Answer Applies to: Michigan
    Replied: 9/24/2012
    Palumbo and Kosofsky
    Palumbo and Kosofsky | Michael Palumbo
    Yes.
    Answer Applies to: New York
    Replied: 5/22/2013
    Law Offices of Frances Headley | Frances Headley
    Yes but there may be a statute of limitations issue. You should consult an attorney to see if the claim is still valid.
    Answer Applies to: California
    Replied: 9/24/2012
    Dunnings Law Firm
    Dunnings Law Firm | Steven Dunnings
    Yes.
    Answer Applies to: Michigan
    Replied: 5/22/2013
    Law Office of Stuart M. Nachbar, P.C.
    Law Office of Stuart M. Nachbar, P.C. | Stuart M. Nachbar
    Yes, they can pick and choose.
    Answer Applies to: New Jersey
    Replied: 9/21/2012
    The Law Office of Darren Aronow, PC
    The Law Office of Darren Aronow, PC | Darren Aronow
    It may be because they can only find the one person or the one person has assets, but they can sue any of the liable parties.
    Answer Applies to: New York
    Replied: 9/21/2012
    Neil J. Lehto, Esq.
    Neil J. Lehto, Esq. | Neil J. Lehto
    Yes, a creditor may sue within six years and collect on a judgment within the next ten years, subject to being renewed, from one of the four people on the lease, who may, in turn, if timely, sue and collect from the others their proportionate share.
    Answer Applies to: Michigan
    Replied: 9/21/2012
    Jakob-Barnes Law Firm, LLC
    Jakob-Barnes Law Firm, LLC | Jennifer Jakob-Barnes
    Most contracts say all parties to the contract are severally and jointly liable meaning they can collect from one or all parties for the whole amount.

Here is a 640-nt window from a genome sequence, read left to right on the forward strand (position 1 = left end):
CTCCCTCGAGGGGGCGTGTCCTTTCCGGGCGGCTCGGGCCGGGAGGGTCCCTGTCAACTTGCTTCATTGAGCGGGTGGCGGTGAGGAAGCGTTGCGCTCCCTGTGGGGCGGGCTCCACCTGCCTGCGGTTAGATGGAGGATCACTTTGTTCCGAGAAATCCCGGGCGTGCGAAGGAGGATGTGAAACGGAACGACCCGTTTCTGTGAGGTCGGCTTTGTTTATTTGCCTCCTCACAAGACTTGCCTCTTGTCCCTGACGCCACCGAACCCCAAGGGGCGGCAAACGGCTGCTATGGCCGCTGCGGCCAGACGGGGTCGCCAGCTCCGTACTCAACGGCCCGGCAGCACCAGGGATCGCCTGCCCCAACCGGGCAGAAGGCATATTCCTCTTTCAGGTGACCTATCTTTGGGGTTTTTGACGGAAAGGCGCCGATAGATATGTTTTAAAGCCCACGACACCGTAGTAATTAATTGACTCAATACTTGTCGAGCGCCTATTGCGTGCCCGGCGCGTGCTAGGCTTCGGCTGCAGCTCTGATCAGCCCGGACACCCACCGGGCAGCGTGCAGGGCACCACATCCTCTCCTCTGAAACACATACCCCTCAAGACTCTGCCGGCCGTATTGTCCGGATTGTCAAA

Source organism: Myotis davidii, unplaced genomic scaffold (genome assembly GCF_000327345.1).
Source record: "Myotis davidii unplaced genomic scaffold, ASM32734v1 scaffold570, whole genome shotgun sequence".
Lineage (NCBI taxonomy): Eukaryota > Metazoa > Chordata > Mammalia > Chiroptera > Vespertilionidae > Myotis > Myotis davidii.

Answer Applies to: Georgia
    Replied: 9/21/2012
    Law Offices of Stanton Lee Phillips
    Law Offices of Stanton Lee Phillips | Stanton Lee Phillips
    Yes. If a judgment is directed to all the defendants, it is deemed a joint and several obligation as to each of them. The creditor may go after one or more of them because each is responsible (to the creditor) for the whole.
    Answer Applies to: California
    Replied: 9/21/2012
    Musilli Brennan Associates PLLC
    Musilli Brennan Associates PLLC | John F Brennan
    They can collect all from one, and the party paying has to seek contribution from the others.
    Answer Applies to: Michigan
    Replied: 9/21/2012
    Powell Potter PLLC
    Powell Potter PLLC | Shawn Potter
    If the lease agreement makes each of the individuals jointly and severally liable for payment of the debt, the creditor can collect from any one of the debtors and the debtor is obligated to pay the creditor. The debtor who paid can sue the remaining co-debtors for contribution of their share. If years have passed, check the statute of limitations. It may be that the agreement is too old to be enforceable.
    Answer Applies to: Utah
    Replied: 9/21/2012
    STASCH LAW LLC
    STASCH LAW LLC | Sarah Stasch
    Yes, but the party against whom the action is taken can bring in the other parties, or sue them to recoup their share.
    Answer Applies to: Washington
    Replied: 9/21/2012
    Victor Varga | Victor Varga
    You are all jointly and severally responsible, so they can come after all of you or one of you...up to them.
    Answer Applies to: Maryland
    Replied: 9/21/2012